Wednesday, September 14, 2016

Templar Biographies: St. Bernard of Clairvaux

While not a member himself of the Templar Order, St. Bernard of Clairvaux was a French abbot, reformer of the Cistercian order, influential in ending the persecution of Jews in Germany, served as an arbiter during a split in papal authority, preached in support of the Second Crusade, and was instrumental in is extremely important to the history of the Knights Templar for obtaining Papal support and writing the original Rule of the Order.

St. Bernard was born around 1090 AD in Fontaines-les-Dijon (southeastern France). He was born into a noble family. The son of Tocellyn de Sorrell and Aleth of Montbard, St. Bernard was the third of seven children (six of whom were boys). He was educated at Châtillon-sur-Seine, run by the secular canons of Saint-Vorles, which set him up for a life in the Church.

In 1107 St. Bernard's mother died and little is known of St. Bernard's life. In 1112, St. Bernard, and several members of his family, rode to the abbey of Citeaux, Dijon, seeking admission into the Cistercian order. On June 25, 1115, St. Bernard, receiving permission from Stephen Harding (St. Stephen), founded a new monastery in Burgundy, naming it Claire Vallée, which evolved into Clairvaux (meaning "Valley of Light"). As a young abbot he became known as excellent orator and author. He would become known as a champion of the Virgin Mary and defining her role in the Catholic Church. Running the abbey were trying for St. Bernard in the beginning and it took so much out of him that he became ill; St. Bernard would be constantly plagued with illness throughout his life. Though the Cistercian order was strict, many people flocked to the monastery, which included St. Bernard's younger brother and father. Clairvaux became so crowded that St. Bernard began sending bands of monks throughout Germany, Sweden, England, Ireland, Portugal, Switzerland, and Italy to found new monasteries.

St. Bernard was connected to the Knights Templar through Hugh de Payens, the first Grand Master of the order, was from the Champagne region of France and Andre de Montbard was the maternal uncle of St. Bernard. Hugh, the Count of Champagne, became a member of the Knights Templars and was the one who donated the land on which the Abbey of Clairvaux was built. At the 1128 Council of Troyes, St. Bernard used his influence to use this council to garner support for the Knights Templar. From this council, St. Bernard created the first Rule of the Knights Templar. The Rule covered all aspects of the life of the Knights Templar. Some leaders in the church denounced St. Bernard for meddling in affairs above his station, but changed their minds when St. Bernard wrote a letter of humility and apology that left a positive impression with the Holy See.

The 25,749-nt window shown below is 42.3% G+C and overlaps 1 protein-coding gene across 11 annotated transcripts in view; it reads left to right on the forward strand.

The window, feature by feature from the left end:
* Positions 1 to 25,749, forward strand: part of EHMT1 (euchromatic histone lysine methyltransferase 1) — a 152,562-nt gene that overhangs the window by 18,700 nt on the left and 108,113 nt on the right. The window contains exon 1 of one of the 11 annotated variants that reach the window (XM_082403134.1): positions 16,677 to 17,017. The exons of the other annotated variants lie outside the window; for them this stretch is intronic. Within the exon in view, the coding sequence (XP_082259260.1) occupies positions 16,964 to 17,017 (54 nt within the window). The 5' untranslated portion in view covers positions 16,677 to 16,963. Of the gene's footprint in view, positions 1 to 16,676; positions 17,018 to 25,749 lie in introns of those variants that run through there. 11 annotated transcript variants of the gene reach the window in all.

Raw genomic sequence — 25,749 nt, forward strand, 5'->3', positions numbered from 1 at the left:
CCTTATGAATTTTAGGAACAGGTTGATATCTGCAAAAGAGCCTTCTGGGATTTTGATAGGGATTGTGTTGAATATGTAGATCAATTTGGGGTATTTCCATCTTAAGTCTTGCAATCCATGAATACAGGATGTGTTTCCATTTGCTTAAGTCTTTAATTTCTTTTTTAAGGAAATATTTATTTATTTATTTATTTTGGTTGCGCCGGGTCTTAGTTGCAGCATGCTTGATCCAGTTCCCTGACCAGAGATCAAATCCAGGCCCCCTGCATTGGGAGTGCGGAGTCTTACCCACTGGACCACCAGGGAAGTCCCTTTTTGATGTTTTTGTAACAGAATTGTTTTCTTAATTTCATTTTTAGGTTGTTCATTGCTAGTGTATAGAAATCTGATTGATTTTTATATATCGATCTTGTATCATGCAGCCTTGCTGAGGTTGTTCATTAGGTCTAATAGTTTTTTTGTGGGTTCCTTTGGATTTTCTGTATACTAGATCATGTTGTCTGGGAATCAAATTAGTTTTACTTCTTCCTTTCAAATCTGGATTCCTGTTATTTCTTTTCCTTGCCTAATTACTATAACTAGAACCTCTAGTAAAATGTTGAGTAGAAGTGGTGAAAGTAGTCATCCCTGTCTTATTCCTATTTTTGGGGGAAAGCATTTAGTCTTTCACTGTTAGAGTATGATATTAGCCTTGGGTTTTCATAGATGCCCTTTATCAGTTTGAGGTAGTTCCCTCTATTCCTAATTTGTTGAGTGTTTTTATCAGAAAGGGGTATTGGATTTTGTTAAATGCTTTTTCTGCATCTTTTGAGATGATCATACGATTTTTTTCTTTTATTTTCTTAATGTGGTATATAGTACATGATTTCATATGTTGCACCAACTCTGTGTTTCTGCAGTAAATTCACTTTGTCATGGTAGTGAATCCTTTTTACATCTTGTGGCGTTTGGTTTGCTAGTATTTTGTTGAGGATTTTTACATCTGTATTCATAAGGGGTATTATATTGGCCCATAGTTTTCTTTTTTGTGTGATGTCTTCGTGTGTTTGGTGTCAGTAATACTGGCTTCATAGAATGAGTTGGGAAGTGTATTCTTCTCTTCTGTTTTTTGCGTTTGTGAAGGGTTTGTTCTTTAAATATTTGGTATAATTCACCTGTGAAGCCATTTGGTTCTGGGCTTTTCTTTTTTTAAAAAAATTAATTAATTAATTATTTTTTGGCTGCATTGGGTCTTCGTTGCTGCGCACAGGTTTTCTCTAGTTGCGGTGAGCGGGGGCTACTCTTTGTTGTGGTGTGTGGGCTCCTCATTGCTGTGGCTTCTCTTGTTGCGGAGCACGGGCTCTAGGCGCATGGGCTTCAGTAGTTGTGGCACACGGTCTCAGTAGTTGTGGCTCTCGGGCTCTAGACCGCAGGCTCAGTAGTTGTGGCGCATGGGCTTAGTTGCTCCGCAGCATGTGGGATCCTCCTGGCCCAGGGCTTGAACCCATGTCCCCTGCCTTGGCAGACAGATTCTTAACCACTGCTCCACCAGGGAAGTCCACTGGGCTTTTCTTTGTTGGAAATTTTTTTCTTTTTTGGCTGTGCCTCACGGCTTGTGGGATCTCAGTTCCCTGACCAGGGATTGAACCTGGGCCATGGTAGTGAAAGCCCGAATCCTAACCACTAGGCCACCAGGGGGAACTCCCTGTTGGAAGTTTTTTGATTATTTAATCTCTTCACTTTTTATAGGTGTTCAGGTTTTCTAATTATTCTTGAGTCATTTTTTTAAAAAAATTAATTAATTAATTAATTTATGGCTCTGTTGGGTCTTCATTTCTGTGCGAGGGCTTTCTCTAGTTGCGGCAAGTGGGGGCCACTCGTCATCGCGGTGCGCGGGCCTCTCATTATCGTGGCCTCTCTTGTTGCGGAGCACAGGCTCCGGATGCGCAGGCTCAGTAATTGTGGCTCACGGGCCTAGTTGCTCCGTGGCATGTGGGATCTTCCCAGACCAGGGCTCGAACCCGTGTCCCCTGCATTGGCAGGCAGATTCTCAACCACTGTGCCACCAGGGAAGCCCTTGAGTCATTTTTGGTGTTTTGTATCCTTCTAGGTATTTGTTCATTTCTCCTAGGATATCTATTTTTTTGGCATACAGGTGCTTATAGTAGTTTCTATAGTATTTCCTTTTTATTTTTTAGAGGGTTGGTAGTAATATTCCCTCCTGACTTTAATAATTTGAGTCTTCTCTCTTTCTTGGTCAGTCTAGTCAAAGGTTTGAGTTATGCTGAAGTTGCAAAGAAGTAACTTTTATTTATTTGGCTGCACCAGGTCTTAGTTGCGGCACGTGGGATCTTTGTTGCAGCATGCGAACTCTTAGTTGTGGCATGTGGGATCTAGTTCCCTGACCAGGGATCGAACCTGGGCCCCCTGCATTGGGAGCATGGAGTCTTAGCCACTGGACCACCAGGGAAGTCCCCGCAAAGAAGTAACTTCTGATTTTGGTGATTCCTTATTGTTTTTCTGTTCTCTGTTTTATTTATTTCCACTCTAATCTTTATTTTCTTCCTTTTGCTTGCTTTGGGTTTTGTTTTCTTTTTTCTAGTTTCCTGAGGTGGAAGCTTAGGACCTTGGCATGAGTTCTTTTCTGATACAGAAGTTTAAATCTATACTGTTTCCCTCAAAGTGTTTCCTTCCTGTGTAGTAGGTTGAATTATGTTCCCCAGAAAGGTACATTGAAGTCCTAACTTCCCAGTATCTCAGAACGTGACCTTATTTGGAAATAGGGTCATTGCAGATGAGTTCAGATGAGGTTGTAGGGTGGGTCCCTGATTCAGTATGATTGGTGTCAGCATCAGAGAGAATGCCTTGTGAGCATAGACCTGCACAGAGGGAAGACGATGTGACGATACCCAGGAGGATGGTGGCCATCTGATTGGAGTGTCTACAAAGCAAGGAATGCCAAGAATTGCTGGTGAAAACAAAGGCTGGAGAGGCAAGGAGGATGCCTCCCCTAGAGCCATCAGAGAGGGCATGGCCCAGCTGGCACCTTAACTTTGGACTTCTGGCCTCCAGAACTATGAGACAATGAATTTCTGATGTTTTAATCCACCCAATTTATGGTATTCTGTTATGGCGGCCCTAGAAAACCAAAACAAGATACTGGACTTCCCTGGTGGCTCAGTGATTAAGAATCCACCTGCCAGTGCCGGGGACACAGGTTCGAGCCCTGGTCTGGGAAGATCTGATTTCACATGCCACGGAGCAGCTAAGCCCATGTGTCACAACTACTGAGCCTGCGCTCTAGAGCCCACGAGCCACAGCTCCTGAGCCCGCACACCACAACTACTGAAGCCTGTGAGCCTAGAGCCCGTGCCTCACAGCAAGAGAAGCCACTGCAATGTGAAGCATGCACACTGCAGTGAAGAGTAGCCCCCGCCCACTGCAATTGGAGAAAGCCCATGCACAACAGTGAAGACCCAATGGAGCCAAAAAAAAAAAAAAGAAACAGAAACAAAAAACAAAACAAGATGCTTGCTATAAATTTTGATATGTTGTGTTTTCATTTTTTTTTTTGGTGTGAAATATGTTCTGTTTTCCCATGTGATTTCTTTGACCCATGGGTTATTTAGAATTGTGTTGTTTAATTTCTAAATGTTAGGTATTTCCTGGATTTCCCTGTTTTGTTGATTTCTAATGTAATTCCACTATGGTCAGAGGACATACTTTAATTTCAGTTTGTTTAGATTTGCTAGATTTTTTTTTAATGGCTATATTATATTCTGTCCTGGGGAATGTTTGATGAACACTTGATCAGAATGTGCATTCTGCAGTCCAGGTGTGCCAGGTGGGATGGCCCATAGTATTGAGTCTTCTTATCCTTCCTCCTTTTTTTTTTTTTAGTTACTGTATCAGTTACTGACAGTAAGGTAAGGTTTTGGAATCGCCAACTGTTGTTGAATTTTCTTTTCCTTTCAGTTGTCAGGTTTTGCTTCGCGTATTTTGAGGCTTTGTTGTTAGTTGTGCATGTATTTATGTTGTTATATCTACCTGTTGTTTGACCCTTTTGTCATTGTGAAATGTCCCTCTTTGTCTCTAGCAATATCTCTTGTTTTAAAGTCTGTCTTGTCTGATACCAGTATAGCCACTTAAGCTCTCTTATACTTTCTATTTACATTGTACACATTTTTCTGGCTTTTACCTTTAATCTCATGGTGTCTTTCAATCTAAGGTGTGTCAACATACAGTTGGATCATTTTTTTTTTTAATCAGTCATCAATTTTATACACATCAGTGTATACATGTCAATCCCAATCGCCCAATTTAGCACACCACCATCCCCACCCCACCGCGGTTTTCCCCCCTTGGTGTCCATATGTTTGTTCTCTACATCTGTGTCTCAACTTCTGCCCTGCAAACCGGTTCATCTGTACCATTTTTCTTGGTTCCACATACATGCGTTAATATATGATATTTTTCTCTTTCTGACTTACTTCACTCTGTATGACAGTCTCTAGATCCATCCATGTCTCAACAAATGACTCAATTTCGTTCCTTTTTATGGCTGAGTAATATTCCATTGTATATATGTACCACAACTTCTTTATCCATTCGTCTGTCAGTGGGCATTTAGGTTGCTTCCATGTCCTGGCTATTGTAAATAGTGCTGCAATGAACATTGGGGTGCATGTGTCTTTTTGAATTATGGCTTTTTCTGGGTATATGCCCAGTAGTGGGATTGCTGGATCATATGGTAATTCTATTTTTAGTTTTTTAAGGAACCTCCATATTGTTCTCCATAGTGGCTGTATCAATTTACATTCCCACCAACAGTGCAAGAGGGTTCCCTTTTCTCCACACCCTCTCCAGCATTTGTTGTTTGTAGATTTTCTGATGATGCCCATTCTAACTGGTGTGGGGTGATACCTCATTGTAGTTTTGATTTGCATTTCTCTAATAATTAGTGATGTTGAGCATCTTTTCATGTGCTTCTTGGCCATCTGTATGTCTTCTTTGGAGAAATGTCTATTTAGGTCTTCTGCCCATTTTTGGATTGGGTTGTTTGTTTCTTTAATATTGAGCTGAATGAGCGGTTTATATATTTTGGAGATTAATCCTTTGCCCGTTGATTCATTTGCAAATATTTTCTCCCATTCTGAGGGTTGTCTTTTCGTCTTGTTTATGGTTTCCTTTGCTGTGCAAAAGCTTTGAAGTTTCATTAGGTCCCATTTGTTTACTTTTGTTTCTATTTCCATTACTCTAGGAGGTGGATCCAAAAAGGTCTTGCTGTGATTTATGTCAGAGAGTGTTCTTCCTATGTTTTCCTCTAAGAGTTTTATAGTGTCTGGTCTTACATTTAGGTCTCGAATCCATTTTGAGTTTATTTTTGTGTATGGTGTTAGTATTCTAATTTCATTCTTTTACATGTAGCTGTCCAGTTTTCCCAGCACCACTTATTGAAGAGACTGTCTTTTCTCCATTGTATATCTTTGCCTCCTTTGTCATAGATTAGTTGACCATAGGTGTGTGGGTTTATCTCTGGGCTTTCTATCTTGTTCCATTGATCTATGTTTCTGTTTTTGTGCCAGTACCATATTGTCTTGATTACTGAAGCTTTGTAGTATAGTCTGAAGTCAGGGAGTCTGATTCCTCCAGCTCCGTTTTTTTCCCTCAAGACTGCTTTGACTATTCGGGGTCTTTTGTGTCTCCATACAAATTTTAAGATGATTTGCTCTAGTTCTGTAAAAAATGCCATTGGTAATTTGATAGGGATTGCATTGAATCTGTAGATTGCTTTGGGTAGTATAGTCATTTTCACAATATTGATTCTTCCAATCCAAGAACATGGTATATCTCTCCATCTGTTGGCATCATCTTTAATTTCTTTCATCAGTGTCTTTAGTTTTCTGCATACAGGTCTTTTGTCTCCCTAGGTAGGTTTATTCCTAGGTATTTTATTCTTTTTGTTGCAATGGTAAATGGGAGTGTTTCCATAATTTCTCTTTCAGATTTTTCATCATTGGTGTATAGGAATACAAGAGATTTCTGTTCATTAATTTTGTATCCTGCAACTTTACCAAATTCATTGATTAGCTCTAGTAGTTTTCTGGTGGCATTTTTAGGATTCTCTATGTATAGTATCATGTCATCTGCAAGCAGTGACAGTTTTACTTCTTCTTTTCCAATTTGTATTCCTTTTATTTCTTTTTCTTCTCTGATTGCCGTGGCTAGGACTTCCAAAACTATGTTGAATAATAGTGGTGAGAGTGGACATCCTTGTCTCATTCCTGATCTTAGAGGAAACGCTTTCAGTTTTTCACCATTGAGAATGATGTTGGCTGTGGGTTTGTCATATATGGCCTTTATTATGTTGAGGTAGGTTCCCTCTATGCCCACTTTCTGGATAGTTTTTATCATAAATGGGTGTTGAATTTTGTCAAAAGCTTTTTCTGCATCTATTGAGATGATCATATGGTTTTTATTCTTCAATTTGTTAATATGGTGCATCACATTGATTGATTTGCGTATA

St. Bernard's influence and popularity in the Catholic Church began to grow immensely that he was instrumental in the election of Pope Innocent II in 1130. This election was very controversial and caused a schism in the Church. Several powers supported Anacletus II rather than Innocent II, the latter had been banned from Rome and was living in France. St. Bernard met with monarchs and then traveled through the Italian peninsula campaigning for Innocent II. The schism existed until January 25, 1138, when Anacletus died, supposedly of "grief and disappointment." It was during the papacy of Innocent II that the order was placed under the sole authority of the Pope. It was also due to the popularity of St. Bernard that the Templar order grew and drew so many prominent noblemen.

Around the latter part of 1139, St. Bernard was visited by his contemporary St. Malachi, the Primate of All Ireland. St. Malachi sought to join the Cistercian order, but was refused to do so by the Pope. St. Malachi would die at Clairvaux in 1148.

In 1139, St. Bernard was called upon by the Church to combat heresy. Bernard had in previous years denounced the radical words and teachings of Peter Abelard, an Augustinian. In 1141, Pope Innocent II convened a council at Sens (north-central France). St. Bernard denounced Peter to the Pope and demanded that Peter justify his ideas. St. Bernard was able to show the errors of Peter that Peter was unable to make a reply and was forced to retire to Cluny.

In St. Bernard's "Liber ad milites templi de laude novae militiae" (Book to the Knights of the Temple, in praise of the new knighthood), was a treatise that praised the soldier-monk, elevated them above the secular orders, and was meant to raise morale of the Knights Templar in Jerusalem. In this publication, St. Bernard wrote that: